As it stands, Volusia County is currently budgeted for 15 school resource officers — the school board pays 75 percent of their salaries and the county pays the remainder. Chitwood, who was elected in 2016, said the county could once afford 30 resource officers but was forced to cut that number in half when tightening pursestrings during the economic downturn after 2007.
“Now some of those officers oversee three schools,” said Chitwood. “They go from school to school, spending about 45 minutes in each one.”
Recruitment, vetting, and training new officers is very time-consuming. Chitwood says he hired 33 regular deputies in all of last year and "it took nonstop recruiting.”
"It can't just be a guy with a gun"
Pressure to recruit and hire so many resource officers in a short period can run the risk of cutting corners in training, not what you want for any job involving kids.
“It can’t just be a guy with a gun. In addition to providing security, they’re there to serve as mentors. In some cases, I’ve had school resource officers who were previously teachers or coaches. They’re the kinds of people you want in school,” Chitwood said. “I could never be a school resource officer; I don’t have the patience. Some officers just don’t have the temperament or the passion to go into a school and do that job.”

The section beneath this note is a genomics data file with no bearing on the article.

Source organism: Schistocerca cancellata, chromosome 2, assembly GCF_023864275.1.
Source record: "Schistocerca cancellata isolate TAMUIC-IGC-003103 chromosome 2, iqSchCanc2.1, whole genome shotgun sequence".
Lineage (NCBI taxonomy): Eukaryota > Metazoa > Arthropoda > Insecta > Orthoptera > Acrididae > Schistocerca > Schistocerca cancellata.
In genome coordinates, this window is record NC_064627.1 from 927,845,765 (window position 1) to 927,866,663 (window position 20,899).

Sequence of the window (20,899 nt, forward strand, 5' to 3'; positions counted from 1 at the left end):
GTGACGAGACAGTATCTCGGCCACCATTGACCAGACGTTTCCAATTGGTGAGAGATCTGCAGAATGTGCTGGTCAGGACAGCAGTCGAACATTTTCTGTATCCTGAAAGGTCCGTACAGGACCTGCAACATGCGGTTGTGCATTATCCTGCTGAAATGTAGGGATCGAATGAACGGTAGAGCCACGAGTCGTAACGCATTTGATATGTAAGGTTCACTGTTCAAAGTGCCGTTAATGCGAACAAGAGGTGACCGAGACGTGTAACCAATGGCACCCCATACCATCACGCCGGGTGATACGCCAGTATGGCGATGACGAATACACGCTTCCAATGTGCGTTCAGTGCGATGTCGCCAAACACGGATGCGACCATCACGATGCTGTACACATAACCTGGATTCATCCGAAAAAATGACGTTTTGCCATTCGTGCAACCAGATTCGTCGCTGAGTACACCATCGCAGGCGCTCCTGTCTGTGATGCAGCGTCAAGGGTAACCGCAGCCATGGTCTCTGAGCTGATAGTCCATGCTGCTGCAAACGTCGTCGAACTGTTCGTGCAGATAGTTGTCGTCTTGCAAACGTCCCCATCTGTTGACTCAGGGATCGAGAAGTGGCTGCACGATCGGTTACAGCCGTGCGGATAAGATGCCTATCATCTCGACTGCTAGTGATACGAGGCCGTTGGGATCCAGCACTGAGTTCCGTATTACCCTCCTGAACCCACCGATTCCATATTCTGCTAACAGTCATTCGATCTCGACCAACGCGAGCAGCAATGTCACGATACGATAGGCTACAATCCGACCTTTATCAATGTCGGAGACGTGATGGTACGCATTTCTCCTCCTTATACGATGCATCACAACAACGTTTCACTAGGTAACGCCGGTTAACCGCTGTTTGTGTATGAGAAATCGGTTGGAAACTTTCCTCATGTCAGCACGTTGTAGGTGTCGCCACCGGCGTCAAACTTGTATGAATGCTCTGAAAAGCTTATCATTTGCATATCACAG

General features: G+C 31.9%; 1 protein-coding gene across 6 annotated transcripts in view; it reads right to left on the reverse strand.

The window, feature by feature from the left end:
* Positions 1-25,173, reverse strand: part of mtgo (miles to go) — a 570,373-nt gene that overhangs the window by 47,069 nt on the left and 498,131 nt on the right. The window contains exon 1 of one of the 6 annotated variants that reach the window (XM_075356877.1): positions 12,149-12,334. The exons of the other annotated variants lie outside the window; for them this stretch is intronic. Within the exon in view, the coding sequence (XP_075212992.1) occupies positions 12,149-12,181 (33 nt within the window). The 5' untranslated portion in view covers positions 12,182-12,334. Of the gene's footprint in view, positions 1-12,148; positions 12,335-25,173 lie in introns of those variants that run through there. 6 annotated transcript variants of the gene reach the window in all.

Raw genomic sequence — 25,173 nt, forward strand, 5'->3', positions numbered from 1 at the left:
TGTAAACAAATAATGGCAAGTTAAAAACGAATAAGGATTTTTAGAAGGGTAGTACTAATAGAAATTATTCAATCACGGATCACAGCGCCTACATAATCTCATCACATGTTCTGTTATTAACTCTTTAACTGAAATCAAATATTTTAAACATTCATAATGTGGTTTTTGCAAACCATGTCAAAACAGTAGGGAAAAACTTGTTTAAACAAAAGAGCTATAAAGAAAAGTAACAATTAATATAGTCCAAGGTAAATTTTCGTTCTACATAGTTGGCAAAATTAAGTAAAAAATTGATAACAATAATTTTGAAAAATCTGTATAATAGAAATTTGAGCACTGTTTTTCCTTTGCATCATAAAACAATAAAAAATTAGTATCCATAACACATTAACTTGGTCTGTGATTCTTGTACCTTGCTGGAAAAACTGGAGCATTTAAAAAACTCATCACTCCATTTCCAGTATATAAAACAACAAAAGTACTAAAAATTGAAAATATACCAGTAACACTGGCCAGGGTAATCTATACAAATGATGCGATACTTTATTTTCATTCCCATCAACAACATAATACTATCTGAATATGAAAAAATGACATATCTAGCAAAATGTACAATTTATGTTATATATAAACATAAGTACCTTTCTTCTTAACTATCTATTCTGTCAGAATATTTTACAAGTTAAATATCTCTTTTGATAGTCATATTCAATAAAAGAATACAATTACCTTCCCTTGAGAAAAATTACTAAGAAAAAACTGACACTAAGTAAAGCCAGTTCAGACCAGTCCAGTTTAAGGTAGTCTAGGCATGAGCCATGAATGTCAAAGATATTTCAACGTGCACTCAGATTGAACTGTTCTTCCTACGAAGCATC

Chitwood says there’s a temptation to dump the worst police officers in schools, and resource officers are often given fewer resources than cops on the beat, like patrol cars or laptops.
“You can’t afford to put a bum in there. There are offices that do that: They use the student resource officer position to put underperformers,” said Chitwood. “But you gotta use your head in there. You gotta be aware of who is a danger on campus. You gotta be on top of social media.”
“Kids need to see past the uniform, trust you, come to you and say, ‘Hey, i’m being bullied’”
The National Association of School Resource Officers offers a blueprint for how school cops should conduct themselves, and trains about 1,000 aspiring officers a year. “We get officers who are told, ‘You’re going to do this whether you like it or not’. Then you get officers who just want weekends and holidays off. And then you have retirees. We tell them, ‘You don’t need to be here’,” said Hardy, who spent 22 years as a school resource officer, after working as a teacher. “Kids need to see past the uniform, trust you, come to you and say, ‘Hey, i’m being bullied.’”